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Morrisons has reported a surge in first half sales, but a double-digit fall in profitability as the extra costs of operating through the coronavirus crisis hit its bottom line.

The supermarket chain reported an 8.7% jump in group like for like sales (ex fuel) in the six months to 2 August, with retail driving growth of 7.9% and wholesale contributing 0.8%.

Its second quarter accelerated significantly compared to the first quarter, with group like-for-likes excluding fuel up 12.3% and retail growth of 11.1% though it said there was “some moderation” towards the end of the quarter as the eat-out market began to open up.

Morrisons said growth in all its online and home delivery channels -, Amazon, food boxes, doorstep delivery and Deliveroo - was very substantial during the first half.

However, total revenues were down 1.1% year on year to £8.7bn driven by a 37.4% slump in fuel sales, which were severely affected during lockdown and the immediate aftermath by the impact of COVID-19.

Despite the strong sales growth, profit before tax and exceptionals was down 25.3% to £148m driven by an extra £62m of COVID-19 costs as the business hired 45,000 new and temporary staff members to cope with the surge in demand.

In total these extra coronavirus direct costs were £155m during the first half, but were part-mitigated by four months of business rates relief of £93m, meaning a net first half COVID-19 cost of £62m.

Without the costs associated with COVID and business rates relief profit before tax and exceptionals would have grown £12m (6.1%) year on year.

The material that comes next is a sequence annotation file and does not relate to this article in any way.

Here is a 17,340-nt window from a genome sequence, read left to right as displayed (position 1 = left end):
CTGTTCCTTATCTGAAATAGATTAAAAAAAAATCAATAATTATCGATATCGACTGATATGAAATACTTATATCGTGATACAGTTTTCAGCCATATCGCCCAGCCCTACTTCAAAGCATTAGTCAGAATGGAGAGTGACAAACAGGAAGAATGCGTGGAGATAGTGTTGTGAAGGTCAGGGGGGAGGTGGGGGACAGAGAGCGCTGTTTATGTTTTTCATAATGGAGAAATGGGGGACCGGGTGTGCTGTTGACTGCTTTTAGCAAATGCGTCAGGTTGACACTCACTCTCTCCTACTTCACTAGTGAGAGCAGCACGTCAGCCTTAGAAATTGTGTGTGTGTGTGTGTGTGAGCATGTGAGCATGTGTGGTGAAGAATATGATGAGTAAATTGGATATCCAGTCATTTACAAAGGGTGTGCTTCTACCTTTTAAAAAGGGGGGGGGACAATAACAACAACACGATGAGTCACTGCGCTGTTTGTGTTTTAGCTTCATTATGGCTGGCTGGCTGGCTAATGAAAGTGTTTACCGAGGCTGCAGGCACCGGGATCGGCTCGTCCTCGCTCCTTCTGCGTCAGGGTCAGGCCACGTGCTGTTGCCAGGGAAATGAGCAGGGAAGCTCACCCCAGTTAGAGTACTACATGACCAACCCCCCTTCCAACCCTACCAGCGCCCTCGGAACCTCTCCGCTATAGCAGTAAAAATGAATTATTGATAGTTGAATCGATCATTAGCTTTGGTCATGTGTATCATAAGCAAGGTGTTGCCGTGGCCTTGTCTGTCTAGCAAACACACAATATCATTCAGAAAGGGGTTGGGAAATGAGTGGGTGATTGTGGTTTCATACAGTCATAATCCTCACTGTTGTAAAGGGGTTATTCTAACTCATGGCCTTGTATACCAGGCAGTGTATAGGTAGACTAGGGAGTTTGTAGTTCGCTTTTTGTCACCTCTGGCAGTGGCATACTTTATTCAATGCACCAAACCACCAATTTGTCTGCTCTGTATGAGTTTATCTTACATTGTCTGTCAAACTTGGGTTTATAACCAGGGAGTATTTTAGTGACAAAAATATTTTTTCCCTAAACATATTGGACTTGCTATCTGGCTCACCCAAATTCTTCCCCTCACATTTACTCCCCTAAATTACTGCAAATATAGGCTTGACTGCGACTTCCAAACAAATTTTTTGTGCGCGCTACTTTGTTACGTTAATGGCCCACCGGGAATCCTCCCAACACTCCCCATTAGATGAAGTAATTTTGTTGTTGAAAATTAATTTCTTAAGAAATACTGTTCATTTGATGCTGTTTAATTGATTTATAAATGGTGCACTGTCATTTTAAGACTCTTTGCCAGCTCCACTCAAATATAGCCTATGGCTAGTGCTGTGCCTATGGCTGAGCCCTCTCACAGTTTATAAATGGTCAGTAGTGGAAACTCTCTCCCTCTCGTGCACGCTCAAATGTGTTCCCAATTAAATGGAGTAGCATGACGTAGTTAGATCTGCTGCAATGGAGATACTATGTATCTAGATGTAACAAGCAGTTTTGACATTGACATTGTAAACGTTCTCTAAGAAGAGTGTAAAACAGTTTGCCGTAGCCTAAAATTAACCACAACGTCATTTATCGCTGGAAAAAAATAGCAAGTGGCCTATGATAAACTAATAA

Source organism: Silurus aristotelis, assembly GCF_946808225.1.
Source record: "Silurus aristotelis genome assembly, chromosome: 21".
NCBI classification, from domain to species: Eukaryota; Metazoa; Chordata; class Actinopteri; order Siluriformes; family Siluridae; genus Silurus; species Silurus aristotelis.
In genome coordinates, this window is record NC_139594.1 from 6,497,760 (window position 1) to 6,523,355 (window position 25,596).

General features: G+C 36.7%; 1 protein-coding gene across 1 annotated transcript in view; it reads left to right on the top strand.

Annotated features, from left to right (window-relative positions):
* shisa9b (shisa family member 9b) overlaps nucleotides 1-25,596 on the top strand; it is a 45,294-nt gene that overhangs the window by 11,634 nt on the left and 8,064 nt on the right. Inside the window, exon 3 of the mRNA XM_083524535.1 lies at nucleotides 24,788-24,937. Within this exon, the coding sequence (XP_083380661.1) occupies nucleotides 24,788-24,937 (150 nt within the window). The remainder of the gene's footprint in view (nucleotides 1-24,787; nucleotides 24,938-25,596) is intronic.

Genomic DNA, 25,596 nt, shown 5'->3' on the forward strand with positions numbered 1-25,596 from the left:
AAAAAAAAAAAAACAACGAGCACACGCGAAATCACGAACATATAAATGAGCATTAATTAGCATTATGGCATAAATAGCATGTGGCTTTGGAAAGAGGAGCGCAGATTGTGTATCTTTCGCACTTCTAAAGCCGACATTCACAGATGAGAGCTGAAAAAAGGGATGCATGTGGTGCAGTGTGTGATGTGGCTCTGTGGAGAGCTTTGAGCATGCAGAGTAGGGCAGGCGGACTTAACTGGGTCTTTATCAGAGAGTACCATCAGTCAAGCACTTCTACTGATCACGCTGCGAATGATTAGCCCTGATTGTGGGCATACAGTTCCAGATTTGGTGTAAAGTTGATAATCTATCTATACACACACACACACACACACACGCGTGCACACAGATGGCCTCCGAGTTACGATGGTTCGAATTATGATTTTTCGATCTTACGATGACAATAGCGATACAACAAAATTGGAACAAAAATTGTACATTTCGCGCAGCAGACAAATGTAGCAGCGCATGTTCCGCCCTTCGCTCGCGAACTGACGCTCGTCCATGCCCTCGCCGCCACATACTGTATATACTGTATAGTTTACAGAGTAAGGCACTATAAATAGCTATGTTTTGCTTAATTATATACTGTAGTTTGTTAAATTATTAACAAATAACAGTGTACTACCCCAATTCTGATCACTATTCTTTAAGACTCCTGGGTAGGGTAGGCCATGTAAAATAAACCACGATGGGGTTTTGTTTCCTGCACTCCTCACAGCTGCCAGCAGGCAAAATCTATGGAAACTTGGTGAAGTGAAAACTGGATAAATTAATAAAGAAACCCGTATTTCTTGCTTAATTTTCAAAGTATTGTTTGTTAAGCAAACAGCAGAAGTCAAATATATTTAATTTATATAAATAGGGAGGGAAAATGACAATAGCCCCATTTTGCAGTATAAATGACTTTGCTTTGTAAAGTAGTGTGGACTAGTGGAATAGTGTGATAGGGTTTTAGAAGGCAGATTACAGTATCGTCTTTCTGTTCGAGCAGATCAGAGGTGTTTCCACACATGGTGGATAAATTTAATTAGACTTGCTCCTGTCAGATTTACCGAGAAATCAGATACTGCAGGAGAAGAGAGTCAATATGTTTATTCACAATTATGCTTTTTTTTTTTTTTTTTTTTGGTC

Morrisosn also said that operational leverage was limited as the mix of the very strong first - half sales growth was weighted towards lower margin ambient grocery categories, beers, wines and spirits, and online, while sales in higher margin food-to-go and its ‘market street’ service counters were severely limited for a period, and its café business was closed between late March and early July.

Profit was also impacted by the very low demand for fuel, efforts to support colleagues, NHS workers and farmers with extra discounts, and by temporary delays to various productivity initiatives as it focused all its efforts on feeding the nation.

CEO David Potts commented: “From the start of the pandemic we stepped up and put the company’s assets at the disposal of the country to help feed the nation. Morrisons is at the heart of local communities and responded quickly when it mattered most, and we are very grateful for the British public’s appreciation of all the vital work our colleagues are doing. I believe we are seeing the renaissance of British supermarkets.

“We are now looking forward to holding on to what we created in the first half, building on our colleagues’ inspiration and innovation, and sustaining the momentum of a broader, stronger Morrisons. I’d like to again thank every Morrisons colleague for their incredible efforts: you’ve earned your key worker status several times over.”

Chairman Andrew Higginson added: “I am so proud of all our colleagues, including our leadership team, for the contribution they are making during the COVID-19 crisis. From the first days of the virus and lockdown our teams have continued to turn in for work and serve our customers, whatever their own personal concerns.

“It is a tremendous effort, and Morrisons has played a leading role in keeping the nation’s food supply open. In so doing, we have been able to help customers, colleagues, local communities and other key stakeholders such as the NHS, smaller suppliers, British farmers and charities.”

Morrisons said the extra first half costs associated with the coronavirus should be offset fully in the second half by business rates relief, with extra COVID-19 specific costs at around half the level of the first half and a full six months of rates relief of £137m.

While some of the margin impacts may persist into the second half – investing in price, customer focus on lower margin goods and lower fuel sales – Morrisons said it is confident it has a plan for continued like-for-like growth and its ongoing programme of significant price cuts and investment in service for customers will drive continued operational gearing.